- Open-concept kitchen with connected dining. If your house is hampered by an older-style kitchen that’s closed in (and maybe a bit claustrophobic), you may long for a spacious, open floor plan that allows for easy interaction between those in your kitchen, living room, dining room, etc. That may involve removing walls, strategically rerouting traffic and installing attractive storage that can help keep food and kitchen tools out of sight.
- Built-in breakfast bar. If you have the right spot or corner, you may wish to add a roomy, versatile kitchen island with strategic pull-up seating that allows for casual dining, dining on the fly and face-to-face conversation between chefs and diners. In many cases, island dining enables less-formal interaction than dining room dining, and it can keep guests out from underfoot while allowing them to help with food prep. Further, kitchen islands can be installed in most any home, since they can be custom-designed in a huge range of shapes, sizes and materials.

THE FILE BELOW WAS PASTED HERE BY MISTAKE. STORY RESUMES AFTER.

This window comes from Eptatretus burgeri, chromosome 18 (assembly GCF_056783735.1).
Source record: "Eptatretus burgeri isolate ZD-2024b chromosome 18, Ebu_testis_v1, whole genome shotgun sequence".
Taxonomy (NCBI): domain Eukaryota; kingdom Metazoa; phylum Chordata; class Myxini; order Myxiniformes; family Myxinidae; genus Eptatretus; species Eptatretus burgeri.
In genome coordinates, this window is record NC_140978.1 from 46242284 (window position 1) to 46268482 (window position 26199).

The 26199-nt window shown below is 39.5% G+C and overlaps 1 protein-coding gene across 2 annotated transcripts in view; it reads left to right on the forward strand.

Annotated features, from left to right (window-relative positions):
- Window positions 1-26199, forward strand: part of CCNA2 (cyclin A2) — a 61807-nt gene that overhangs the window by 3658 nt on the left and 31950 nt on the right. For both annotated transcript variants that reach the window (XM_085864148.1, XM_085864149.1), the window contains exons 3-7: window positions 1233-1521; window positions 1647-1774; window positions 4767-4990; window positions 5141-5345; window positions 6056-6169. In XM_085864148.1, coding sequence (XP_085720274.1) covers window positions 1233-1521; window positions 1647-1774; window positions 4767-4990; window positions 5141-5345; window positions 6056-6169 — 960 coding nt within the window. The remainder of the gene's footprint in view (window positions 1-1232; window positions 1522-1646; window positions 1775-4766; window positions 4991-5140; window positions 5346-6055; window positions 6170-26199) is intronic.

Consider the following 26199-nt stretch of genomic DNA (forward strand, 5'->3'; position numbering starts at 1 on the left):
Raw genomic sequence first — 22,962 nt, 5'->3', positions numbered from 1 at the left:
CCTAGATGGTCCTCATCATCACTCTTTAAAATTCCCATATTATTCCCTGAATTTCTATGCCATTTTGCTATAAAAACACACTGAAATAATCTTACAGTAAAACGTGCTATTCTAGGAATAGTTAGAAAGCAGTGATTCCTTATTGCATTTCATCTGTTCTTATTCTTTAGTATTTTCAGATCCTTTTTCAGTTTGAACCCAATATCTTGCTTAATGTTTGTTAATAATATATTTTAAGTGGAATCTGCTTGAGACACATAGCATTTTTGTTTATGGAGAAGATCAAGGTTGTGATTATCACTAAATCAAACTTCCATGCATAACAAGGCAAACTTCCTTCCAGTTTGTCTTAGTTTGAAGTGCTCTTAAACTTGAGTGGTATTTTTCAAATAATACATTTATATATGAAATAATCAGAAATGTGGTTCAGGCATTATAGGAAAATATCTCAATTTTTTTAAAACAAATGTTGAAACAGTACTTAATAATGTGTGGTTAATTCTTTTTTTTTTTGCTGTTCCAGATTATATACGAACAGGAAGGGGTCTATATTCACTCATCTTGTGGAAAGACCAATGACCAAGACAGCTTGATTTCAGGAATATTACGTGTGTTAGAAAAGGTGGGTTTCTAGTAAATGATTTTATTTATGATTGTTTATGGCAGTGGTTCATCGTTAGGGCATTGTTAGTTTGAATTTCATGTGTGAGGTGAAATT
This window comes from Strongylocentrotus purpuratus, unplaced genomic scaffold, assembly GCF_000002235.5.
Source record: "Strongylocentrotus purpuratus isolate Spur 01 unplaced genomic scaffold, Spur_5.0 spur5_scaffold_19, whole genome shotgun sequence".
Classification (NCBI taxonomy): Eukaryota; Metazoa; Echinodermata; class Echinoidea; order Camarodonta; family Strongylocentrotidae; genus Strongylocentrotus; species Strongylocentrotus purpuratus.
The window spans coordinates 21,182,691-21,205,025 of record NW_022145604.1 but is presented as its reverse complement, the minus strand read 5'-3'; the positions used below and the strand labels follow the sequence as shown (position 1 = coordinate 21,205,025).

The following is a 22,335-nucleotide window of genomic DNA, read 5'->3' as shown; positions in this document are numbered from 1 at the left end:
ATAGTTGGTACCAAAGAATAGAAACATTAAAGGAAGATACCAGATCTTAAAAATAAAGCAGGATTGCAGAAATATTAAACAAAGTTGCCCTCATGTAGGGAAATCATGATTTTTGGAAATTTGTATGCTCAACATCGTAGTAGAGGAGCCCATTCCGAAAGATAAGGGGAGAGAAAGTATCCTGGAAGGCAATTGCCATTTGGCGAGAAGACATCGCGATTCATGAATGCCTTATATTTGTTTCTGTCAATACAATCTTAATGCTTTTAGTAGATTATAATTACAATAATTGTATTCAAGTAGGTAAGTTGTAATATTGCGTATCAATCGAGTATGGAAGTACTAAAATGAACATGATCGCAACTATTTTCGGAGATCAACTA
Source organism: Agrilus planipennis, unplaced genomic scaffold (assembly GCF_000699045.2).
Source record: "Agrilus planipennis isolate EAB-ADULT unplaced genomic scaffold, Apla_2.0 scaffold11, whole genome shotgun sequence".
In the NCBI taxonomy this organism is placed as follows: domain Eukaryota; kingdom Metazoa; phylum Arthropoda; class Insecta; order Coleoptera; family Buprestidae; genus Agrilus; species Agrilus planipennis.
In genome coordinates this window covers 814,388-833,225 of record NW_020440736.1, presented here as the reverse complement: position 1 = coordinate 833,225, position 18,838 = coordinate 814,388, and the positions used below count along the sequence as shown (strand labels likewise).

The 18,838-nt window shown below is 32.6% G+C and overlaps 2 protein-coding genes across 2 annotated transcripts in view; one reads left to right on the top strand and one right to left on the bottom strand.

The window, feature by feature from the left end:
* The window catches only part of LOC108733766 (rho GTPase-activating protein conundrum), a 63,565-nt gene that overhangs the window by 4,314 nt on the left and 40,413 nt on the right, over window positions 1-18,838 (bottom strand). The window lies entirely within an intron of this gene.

- Bay window dining area. Another way to enable in-kitchen dining is to optimize natural light by creating a dining area in front of a spacious floor-to-ceiling bay window. The aim is to bring a sense of the outdoors in, which can be especially pleasing in Minnesota, where sunlight is at a premium over the long winter months. This method often allows you to create an appealing gathering and eating area without having to expand your kitchen through the construction of an entire addition.
- Banquette. In some cases, the layout of your home will allow for the installation of a built-in L-shaped bench and adjacent table that together make for a cozy dining spot. Far from the commercial-looking banquettes of the past, today’s seats can be designed with materials that match your kitchen countertops and cabinetry. You can even build in storage if you so choose.
- Combination desk/dining surface. Many homeowners swear by their use of an in-kitchen desk to help keep their bills, letters, calendars and other life necessities together. If you don’t already have one, you may wish to carve out space for a work center in your kitchen — and make the surface big enough to double as a small dining table.
Written by Scott Rajavuori on October 15, 2019